Ross Clarke-Jones VS The Rocks At Nazare
A clash of titans!
Without a doubt, Nazare is one of the world’s most dangerous waves. The fact that nobody has died there is either fortune or a blessing depending on what you see in the sky.
In that same absence of doubt, you could say that Ross Clarke-Jones is one of the best big wave surfers in the history of our sport. At 51 years old, he’s been charging since before that was even a term. He’s shoved the limits all over the world and won the Eddie in 2001.
So when Nazare and Ross come together, it’s quite the clash.
The Australian spends a few months there every winter, trying to wrangle very tall walls of moving water. On a medium sized day (for him), Ross fell in a bad spot and things quickly went south. Safety crew on Jet Skis were unable to grab him and the waves that followed pushed into the cliff, where he continued to wear waves on the head. The whole fiasco was caught on film.
Despite the drama, Ross did manage to sneak a quick little rock tube at 32 seconds!
While the clip mysteriously cuts out before Ross climbs to safety, he forged his way out on his own. In the aftermath, he’s potentially dealing with a broken leg and a concussion — kinda explains that dazed grin. So, what do you do after surviving something like that?
“Look at castles, eat some food and have some wine,” says Ross.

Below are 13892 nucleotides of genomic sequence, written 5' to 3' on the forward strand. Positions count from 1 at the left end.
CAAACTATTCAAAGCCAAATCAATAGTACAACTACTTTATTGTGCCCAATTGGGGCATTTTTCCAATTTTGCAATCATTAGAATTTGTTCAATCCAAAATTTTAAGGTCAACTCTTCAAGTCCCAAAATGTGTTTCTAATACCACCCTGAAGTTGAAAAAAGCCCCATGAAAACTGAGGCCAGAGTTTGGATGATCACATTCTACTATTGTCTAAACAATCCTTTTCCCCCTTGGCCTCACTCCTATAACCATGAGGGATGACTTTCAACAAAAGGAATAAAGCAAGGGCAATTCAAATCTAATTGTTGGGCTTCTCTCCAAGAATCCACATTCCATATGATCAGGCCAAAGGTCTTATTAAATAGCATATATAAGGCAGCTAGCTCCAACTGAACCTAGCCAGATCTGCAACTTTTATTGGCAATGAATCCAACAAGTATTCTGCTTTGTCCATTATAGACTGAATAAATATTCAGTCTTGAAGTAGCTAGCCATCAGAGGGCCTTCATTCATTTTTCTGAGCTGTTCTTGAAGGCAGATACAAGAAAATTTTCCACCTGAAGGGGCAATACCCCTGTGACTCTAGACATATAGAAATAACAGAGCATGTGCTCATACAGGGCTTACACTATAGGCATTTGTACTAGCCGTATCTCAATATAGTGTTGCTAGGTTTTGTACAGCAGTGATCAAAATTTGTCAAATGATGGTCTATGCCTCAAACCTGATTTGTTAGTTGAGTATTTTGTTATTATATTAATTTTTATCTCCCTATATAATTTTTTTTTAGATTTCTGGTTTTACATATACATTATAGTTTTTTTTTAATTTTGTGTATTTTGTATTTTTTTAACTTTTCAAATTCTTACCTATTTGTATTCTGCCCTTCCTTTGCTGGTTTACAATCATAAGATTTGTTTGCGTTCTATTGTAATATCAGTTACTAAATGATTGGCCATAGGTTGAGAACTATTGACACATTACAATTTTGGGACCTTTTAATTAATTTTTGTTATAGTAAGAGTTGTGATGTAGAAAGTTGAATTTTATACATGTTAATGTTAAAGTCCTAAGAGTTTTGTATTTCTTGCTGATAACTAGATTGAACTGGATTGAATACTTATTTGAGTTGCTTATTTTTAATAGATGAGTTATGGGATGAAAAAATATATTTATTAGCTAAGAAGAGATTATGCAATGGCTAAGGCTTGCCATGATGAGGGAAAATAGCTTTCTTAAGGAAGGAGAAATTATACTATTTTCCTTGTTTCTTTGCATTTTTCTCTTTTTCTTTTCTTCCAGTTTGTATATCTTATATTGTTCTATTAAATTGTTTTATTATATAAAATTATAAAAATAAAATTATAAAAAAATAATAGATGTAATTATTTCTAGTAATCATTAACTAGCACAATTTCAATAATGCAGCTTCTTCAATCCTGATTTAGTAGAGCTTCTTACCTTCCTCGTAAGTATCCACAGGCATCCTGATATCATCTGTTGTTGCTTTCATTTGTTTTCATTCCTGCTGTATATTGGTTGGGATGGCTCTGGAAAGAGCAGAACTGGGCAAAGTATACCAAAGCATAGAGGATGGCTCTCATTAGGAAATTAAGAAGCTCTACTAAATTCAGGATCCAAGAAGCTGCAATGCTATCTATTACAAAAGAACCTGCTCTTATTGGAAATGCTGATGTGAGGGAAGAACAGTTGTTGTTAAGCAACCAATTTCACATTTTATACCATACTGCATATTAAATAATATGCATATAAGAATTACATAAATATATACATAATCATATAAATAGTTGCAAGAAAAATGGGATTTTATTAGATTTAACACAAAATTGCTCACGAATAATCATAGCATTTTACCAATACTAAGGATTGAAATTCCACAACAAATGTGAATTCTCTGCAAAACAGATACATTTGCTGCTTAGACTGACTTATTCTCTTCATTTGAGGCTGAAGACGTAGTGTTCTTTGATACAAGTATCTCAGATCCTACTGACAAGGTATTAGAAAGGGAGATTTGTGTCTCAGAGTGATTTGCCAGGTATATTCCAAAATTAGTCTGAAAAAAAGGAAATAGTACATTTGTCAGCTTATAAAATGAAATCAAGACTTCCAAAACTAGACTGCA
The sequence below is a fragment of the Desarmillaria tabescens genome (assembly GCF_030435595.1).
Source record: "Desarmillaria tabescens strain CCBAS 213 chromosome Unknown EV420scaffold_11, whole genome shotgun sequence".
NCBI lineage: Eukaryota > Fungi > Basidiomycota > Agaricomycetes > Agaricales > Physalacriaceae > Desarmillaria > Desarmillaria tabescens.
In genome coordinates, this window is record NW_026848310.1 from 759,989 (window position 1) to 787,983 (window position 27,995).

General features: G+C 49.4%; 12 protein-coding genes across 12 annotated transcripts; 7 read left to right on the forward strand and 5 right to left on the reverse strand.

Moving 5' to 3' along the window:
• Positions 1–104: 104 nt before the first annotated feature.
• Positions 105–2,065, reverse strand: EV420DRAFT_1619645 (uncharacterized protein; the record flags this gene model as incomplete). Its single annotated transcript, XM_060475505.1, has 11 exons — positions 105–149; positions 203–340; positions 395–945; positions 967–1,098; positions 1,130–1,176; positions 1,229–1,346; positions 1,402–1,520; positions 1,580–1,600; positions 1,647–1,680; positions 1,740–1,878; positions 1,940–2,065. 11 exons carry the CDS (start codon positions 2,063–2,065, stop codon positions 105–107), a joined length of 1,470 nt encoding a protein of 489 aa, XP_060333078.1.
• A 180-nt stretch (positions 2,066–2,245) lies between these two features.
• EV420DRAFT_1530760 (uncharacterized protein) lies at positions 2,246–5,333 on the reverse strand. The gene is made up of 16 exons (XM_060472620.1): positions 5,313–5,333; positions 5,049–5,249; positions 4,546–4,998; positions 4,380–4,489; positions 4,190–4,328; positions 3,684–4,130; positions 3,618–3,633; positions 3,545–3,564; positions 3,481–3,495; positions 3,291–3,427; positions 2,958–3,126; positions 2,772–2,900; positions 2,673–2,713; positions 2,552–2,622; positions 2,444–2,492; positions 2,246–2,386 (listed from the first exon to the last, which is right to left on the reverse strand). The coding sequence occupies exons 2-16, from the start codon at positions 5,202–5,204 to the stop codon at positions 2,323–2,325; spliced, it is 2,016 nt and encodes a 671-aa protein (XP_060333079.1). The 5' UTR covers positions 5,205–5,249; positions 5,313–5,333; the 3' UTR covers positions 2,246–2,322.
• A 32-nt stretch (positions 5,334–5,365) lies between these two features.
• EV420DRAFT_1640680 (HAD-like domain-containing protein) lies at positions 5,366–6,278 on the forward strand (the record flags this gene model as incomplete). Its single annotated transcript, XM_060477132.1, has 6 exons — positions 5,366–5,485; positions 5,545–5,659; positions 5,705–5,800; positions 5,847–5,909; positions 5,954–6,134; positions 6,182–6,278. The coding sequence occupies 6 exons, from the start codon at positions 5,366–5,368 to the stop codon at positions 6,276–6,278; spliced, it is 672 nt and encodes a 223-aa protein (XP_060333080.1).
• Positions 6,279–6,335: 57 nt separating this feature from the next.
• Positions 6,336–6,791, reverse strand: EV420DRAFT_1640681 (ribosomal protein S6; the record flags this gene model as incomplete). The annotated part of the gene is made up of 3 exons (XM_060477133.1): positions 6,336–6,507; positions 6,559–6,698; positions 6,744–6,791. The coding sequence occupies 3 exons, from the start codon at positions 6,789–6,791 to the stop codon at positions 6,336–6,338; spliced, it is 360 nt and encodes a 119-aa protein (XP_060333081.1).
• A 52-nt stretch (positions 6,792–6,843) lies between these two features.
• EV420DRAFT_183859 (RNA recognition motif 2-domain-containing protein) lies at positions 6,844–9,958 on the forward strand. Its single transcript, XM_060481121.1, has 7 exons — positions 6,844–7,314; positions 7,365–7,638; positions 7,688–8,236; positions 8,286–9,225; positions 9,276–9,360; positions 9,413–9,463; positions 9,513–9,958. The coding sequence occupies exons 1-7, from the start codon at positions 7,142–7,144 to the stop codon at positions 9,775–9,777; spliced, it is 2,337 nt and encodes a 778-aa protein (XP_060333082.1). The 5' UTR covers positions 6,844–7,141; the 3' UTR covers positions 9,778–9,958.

Here’s more from his recount:
“I headed out this morning around 8am with my tow partner Carlos Burle (Brazilian). I caught my first wave on the second peak, which I went right.
Bailing off the wave I was pulled under the water for about 30 seconds, using my Quiksilver Airlift to inflate me to the surface I came up looking directly at the cave and rocks.
The rip was fast and strong, which dragged me straight into the danger zone – where no one can reach you on the jet skis as it’s shallow and covered in rocks. At this stage they said they couldn’t even see me.
I took another hit which washed me straight onto the rocks, hitting my side which rolled over the rocks. Completely out of breathe, I put myself into a safer area and hid behind a rock. Another set came in which dragged me in and out, exactly like a washing machine. Launching back into rocks I hit my head and side, forcing myself to stay conscious I had an instant flash back to when I was 12, my brother and I used to hide behind the rocks at Terrigal’s tube rock.
Clutching to the rocks I stayed there for a minute to get my breath back and to orientate myself.
As I watched the set coming towards me I waited then scrambled to the cliff to start scaling the 30 metre sheer drop up.
You know what you sign up for when you surf Nazare, I always have a hell of a time but this was a nice reminder that you never take it for granted. Especially on the smaller days like today where you can get complacent… it was a big mistake.”
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